After the War

     4. As we've seen, Stalin believed an important problem for both the USSR and the Bolshevik Party was the situation of "dual power." The Party, not the government, really ruled society. Increasingly, the Party officials exercised control by oversight, or supervision, rather than as managers of production.

     5. Getting the party out of direct control of the state would serve a number of purposes:

     It would institute the 1936 Constitution and strengthen the ties of the Soviet population to the Soviet state.
     It would return the running of state institutions to those who were really qualified.
     It would save the Party from degenerating -- in its upper levels -- into a caste of parasitical and corrupt careerists.

     6. Until the war the Politburo had met at least twice a week. In May 1941 Stalin became the official head of the Soviet state, replacing Molotov as Chairman of the Council of People's Commissars, or Sovnarkom, the official executive body of the government of the USSR.

     7. But during the war the USSR was in reality run neither by this body nor by the Party, but by the State Committee for Defense composed of Stalin and three of his closest associates. During the war the Central Committee held only one Plenum, while not only during the war, but also after it, the Politburo met rarely. According to Pyzhikov, "the Politburo, for all practical purposes, did not function." Soviet dissident Zhores Medvedev believes that the Politburo met only 6 times in 1950, 5 times in 1951, and 4 times in 1952.2 That is, Stalin took the Politburo out of the running of the state (Pyzhikov, 100; Medvedev, Sekretnyi).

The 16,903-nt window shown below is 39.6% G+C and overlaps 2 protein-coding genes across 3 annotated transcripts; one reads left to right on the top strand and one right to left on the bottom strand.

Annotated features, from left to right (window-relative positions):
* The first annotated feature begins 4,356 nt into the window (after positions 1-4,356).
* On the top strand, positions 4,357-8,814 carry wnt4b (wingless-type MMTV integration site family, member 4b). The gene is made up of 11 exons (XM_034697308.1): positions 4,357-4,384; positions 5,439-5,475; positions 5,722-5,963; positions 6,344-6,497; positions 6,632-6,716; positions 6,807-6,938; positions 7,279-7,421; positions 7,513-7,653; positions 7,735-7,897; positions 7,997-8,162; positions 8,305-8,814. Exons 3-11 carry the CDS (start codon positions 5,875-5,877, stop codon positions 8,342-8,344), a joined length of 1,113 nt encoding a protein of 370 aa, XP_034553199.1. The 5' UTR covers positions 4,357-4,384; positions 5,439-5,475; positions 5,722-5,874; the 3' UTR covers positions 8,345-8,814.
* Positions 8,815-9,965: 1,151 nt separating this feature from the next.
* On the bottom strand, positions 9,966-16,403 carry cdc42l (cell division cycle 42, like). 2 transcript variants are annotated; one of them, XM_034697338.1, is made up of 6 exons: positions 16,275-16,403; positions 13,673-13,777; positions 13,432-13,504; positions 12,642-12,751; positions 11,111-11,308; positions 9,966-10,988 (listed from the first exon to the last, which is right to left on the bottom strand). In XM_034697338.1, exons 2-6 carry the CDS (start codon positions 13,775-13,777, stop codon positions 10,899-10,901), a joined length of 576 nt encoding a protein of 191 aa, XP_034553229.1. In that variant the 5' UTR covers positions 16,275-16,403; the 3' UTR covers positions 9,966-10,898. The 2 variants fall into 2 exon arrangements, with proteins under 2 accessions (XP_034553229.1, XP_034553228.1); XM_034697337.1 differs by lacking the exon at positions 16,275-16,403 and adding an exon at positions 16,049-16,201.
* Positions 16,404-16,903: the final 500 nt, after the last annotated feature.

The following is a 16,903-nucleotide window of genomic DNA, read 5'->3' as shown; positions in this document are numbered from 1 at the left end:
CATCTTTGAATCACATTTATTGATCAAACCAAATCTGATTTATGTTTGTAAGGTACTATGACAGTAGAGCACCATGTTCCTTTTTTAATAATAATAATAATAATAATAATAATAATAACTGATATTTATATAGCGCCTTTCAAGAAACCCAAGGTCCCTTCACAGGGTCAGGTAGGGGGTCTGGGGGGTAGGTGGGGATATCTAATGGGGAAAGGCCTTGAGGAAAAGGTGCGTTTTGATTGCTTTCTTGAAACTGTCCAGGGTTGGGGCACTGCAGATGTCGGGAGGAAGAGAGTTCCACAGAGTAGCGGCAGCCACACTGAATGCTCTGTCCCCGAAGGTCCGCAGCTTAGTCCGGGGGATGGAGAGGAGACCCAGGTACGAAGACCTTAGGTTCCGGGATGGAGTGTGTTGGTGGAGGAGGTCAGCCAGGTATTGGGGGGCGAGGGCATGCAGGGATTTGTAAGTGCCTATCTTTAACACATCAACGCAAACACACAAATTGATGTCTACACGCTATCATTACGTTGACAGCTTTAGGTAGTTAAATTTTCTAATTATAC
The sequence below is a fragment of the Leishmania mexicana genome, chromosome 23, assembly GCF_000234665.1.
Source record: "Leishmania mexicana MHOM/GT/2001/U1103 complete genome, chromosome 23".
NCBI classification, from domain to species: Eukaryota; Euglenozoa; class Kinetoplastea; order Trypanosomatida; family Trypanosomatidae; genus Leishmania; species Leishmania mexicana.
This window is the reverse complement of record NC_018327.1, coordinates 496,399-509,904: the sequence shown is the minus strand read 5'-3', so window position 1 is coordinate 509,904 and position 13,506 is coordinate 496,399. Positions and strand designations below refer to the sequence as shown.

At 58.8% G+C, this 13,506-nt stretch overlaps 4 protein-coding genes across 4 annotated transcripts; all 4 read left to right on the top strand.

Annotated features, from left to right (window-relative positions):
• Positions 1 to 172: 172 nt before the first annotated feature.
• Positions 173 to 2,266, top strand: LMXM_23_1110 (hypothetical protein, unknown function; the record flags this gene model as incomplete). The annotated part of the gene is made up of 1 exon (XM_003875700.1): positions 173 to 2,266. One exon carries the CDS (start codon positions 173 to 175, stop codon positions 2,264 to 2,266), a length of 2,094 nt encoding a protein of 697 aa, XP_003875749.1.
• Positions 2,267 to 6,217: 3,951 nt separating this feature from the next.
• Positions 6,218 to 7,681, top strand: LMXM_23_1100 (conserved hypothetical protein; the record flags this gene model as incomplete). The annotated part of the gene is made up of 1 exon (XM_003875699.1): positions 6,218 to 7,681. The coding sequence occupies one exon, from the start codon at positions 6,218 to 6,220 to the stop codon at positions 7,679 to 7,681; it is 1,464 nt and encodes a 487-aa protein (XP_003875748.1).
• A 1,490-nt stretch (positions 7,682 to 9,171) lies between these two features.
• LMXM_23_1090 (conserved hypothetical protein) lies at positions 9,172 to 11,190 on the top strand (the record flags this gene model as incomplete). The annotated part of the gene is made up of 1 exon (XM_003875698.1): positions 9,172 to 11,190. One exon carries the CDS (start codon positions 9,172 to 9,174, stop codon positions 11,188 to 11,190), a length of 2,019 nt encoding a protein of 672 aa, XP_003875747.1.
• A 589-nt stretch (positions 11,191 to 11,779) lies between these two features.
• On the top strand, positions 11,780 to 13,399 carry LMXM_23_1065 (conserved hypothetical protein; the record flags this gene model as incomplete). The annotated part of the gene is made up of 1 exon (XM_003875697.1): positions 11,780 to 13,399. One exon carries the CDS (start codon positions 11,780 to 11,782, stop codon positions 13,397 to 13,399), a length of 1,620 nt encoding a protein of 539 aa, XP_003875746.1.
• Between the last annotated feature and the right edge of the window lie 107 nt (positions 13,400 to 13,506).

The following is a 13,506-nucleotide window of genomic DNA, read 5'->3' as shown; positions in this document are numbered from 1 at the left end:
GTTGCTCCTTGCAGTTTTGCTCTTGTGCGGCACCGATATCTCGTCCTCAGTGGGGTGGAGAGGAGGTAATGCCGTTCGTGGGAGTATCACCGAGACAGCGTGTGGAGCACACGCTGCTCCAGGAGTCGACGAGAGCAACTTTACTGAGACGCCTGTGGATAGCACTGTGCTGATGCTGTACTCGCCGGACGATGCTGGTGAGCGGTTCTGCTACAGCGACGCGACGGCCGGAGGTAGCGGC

8. Stalin seems to have neglected his role as head of the Party. CC Plenums became rare. No Party Congress was held for the thirteen years between 1939 and 1952. After the war Stalin signed joint decisions of the Party and government simply as Chairman of the Council of Ministers (the renamed Council of Peoples' Commissars), leaving one of the other Party secretaries, Zhdanov or Malenkov, to sign on behalf of the Party (Pyzhikov 100)

     9. The Party's authority remained high. But perhaps this was so only because Stalin was still General Secretary of the Party. He was the only Allied leader to remain in office after the war: Roosevelt had died, and Churchill was voted out of office in 1945. It is no exaggeration to say that, among working people, Stalin was the most famous, and most respected, person in the world. The communist movement he headed was the hope of hundreds of millions of people. It had expanded tremendously as a result of the victory over fascism. Stalin's great prestige as head of state gave authority to the Party apparatus (Mukhin, Ubiystvo 622; Ch. 13 passim).

     10. Stalin's actions suggest that he was still trying to remove the Party from direct rule over the state. However, if this was so he went about it cautiously. Perhaps we can infer some reasons for this caution:

     Showing an unwarranted lack of trust in the Party would be a bad example to the other countries of the world, where the Communist Parties had not seized power yet.
     The Central Committee and nomenklatura would oppose it, as they had before the war.

Therefore, this would have to be done quietly, with as little disruption as possible. (Mukhin, Ubyistvo 611)

The 1947 Draft of the Party Program